Muzzling the Media? Myopic!

The Home Ministry tried to ram a new set of comprehensive guidelines masked as ‘self-regulation’ down the constricted throat of an already restricted newspaper industry in a myopic move to muzzle the media. This move to stifle the freedom of the press, can be perceived as a furtive attempt to force the media’s hand to accept the provisions as ‘joint principles’. In that way, it could then quietly absolve itself of any accusations of enforcing strict censorship over the already ailing MSM.

By Masterwordsmith

The meeting held a few days ago was not attended by any representatives from the Malaysian Press Institute and the National Union of Journalists – key players in the media industry! Why? They probably just wanted to host the meeting, shoot the guidelines, expect the reps to accept them, close the meeting, wash their hands and then walk away. Pathetic!

No notice was given that such guidelines were to be discussed! By noon, the meeting broke down because of the heated debate. Originally, it was supposed to have been a full day discussion.

Such a move is inconsistent with the Home Minister’s recent statement in The Malaysian Insider that, “The local journalists adhered to ethics but these bloggers did not, and this was what set apart journalists from these bloggers.”

Are we to assume that the right hand does not know what the left hand is doing in the Home Ministry?

This move is evidence that the regime is deeply entrenched in archaic methods of tight control which will not work in a borderless world. Such a bid is a move to close down the media industry and rob itself of any last vestige of support from the rakyat, especially when favored media are exempt from such rules.

Before they start preaching their gospel of ‘self-regulation’, the Home Ministry must deal with Utusan Malaysia’s questionable articles. They have to get out of their physical and mental inertia to tighten the noose around Utusan Malaysia before embarking on another ridiculous mission like this one.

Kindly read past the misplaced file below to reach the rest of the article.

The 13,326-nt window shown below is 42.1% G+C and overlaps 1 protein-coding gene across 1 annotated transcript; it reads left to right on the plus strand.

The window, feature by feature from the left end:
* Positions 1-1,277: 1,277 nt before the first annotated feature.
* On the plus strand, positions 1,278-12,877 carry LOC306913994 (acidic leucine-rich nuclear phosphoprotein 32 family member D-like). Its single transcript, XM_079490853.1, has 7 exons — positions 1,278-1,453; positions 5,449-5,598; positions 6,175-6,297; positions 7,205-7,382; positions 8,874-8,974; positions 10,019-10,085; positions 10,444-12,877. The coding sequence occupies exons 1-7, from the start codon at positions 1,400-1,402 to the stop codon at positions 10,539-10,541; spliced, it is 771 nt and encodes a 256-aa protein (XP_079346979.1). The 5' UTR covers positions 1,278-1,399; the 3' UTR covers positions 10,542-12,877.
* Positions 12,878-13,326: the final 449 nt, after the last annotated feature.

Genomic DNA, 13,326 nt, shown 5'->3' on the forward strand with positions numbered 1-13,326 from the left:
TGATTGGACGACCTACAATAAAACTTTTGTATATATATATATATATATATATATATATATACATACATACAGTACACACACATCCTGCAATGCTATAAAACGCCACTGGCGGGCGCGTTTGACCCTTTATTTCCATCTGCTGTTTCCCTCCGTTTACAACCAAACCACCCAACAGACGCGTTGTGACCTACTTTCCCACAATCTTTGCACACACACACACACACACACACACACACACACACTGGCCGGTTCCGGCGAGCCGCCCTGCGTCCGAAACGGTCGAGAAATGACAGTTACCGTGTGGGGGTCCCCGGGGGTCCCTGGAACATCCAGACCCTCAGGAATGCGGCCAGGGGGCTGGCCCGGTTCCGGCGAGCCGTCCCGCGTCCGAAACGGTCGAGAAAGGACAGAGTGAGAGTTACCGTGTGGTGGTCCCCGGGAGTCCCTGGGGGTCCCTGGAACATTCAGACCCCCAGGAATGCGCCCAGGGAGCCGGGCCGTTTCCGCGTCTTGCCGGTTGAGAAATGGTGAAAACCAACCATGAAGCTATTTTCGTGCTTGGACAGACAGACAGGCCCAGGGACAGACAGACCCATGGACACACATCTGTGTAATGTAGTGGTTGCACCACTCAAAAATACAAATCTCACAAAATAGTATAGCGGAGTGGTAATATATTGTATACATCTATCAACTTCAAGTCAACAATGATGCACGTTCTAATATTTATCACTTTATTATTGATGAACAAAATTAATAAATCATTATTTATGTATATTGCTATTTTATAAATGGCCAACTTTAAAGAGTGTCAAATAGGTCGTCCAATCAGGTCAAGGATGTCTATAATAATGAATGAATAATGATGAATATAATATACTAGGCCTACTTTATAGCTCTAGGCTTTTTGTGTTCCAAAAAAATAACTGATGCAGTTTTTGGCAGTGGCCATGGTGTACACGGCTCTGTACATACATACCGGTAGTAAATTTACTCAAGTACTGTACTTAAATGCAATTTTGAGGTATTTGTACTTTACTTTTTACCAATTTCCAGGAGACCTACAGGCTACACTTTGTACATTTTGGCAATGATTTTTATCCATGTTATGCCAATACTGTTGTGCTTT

Let’s have a look at the balderdash that I have summarised from THIS LINK.

According to Malaysiakini, the draft covers two main categories – undesirable material and banned material. It elaborates on these over 13 pages and apply to written and graphic material such as articles, photos, documents, comics, magazines and advertisements.

1. The provisions were panned for their ambiguity, particularly on the topic of maintaining public order and materials that are against national interests.

2. Materials that “encourage actions which can cause disorder (pecah keamanan)” or are against “the public interest” are considered “undesirable”.

3. The draft defines “undesirable” materials as including “news, articles or information that is exaggerated” and which can “confuse the public”.

4. The controversial cow-head protest was raised as a case in point, with the ministry claiming that publishing photos of the protest was “detrimental to public interest” and akin to inciting racial tensions. However, media participants disputed this, vigorously arguing that the incident and its visuals had merited publication.

5. Materials that are banned outright, include written material that is prejudiced about any race or religion, content that touches on religious and cultural sensitivities, and seditious material.

6. Bizarrely, it also states that “detailed reports” on criminal offences such as rape, murders and robberies are banned on the ground that the coverage “usually does not reflect the actual incident”. (Does this indirectly mean a blackout on famous cases such as Teoh Beng Hock, Kugan and Altantuya?)

7.Matters that typically require common sense in publication, such as those relating to religion and decency, are explained in far greater detail than before, complained participants.

* For example, articles may not discuss “open lifestyles” beyond religious and societal norms. This means a ban on topics of cohabitation, adultery, homosexuality and counter-culture movements (black metal, punk and skinheads were three examples given).

* Dolls, figurines, illustrations and sex aids which portray human genitals may not be published, along with pictures of anyone in suggestive poses, or who is semi-nude or wears skimpy clothing.

* The document also deems models in G-strings as too ‘hot’ for publication, along with advertisements for escort services and guest relations officers.


Let’s be rational. If such guidelines were implemented, trumpets can play “Taps” to sound the demise of the news industry.

As it stands, the prestige and popularity of MSM is at an all-time low. We know there is hardly any meaningful news or in-depth coverage or analysis of the political, economic and social ills that is plaguing the country now. In fact, the MSM DID NOT EVEN COVER THIS STORY (as far as I know).

Even now, isn’t it ridiculous that the government wants to take away whatever little bit of freedom or dignity that is left in the print media?